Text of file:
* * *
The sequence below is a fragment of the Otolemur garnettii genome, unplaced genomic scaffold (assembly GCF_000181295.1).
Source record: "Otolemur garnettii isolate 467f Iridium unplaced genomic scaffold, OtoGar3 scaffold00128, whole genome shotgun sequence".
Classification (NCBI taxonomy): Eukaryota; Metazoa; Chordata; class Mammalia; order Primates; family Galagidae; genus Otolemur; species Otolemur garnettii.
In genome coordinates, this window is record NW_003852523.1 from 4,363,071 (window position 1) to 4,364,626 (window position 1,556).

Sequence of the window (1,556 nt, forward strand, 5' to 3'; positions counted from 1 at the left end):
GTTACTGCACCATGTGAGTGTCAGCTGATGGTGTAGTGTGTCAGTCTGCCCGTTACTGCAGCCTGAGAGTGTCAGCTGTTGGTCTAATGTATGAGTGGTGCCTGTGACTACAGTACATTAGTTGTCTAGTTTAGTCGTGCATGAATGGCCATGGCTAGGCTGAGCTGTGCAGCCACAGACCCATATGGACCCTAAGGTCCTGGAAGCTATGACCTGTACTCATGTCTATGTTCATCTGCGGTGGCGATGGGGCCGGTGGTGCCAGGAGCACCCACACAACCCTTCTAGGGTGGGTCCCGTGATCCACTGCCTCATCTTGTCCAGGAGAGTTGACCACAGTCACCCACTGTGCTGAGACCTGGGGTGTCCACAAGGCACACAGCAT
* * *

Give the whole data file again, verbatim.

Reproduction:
The sequence below is a fragment of the Otolemur garnettii genome, unplaced genomic scaffold (assembly GCF_000181295.1).
Source record: "Otolemur garnettii isolate 467f Iridium unplaced genomic scaffold, OtoGar3 scaffold00128, whole genome shotgun sequence".
Classification (NCBI taxonomy): Eukaryota; Metazoa; Chordata; class Mammalia; order Primates; family Galagidae; genus Otolemur; species Otolemur garnettii.
In genome coordinates, this window is record NW_003852523.1 from 4,363,071 (window position 1) to 4,364,626 (window position 1,556).

Sequence of the window (1,556 nt, forward strand, 5' to 3'; positions counted from 1 at the left end):
GTTACTGCACCATGTGAGTGTCAGCTGATGGTGTAGTGTGTCAGTCTGCCCGTTACTGCAGCCTGAGAGTGTCAGCTGTTGGTCTAATGTATGAGTGGTGCCTGTGACTACAGTACATTAGTTGTCTAGTTTAGTCGTGCATGAATGGCCATGGCTAGGCTGAGCTGTGCAGCCACAGACCCATATGGACCCTAAGGTCCTGGAAGCTATGACCTGTACTCATGTCTATGTTCATCTGCGGTGGCGATGGGGCCGGTGGTGCCAGGAGCACCCACACAACCCTTCTAGGGTGGGTCCCGTGATCCACTGCCTCATCTTGTCCAGGAGAGTTGACCACAGTCACCCACTGTGCTGAGACCTGGGGTGTCCACAAGGCACACAGCAT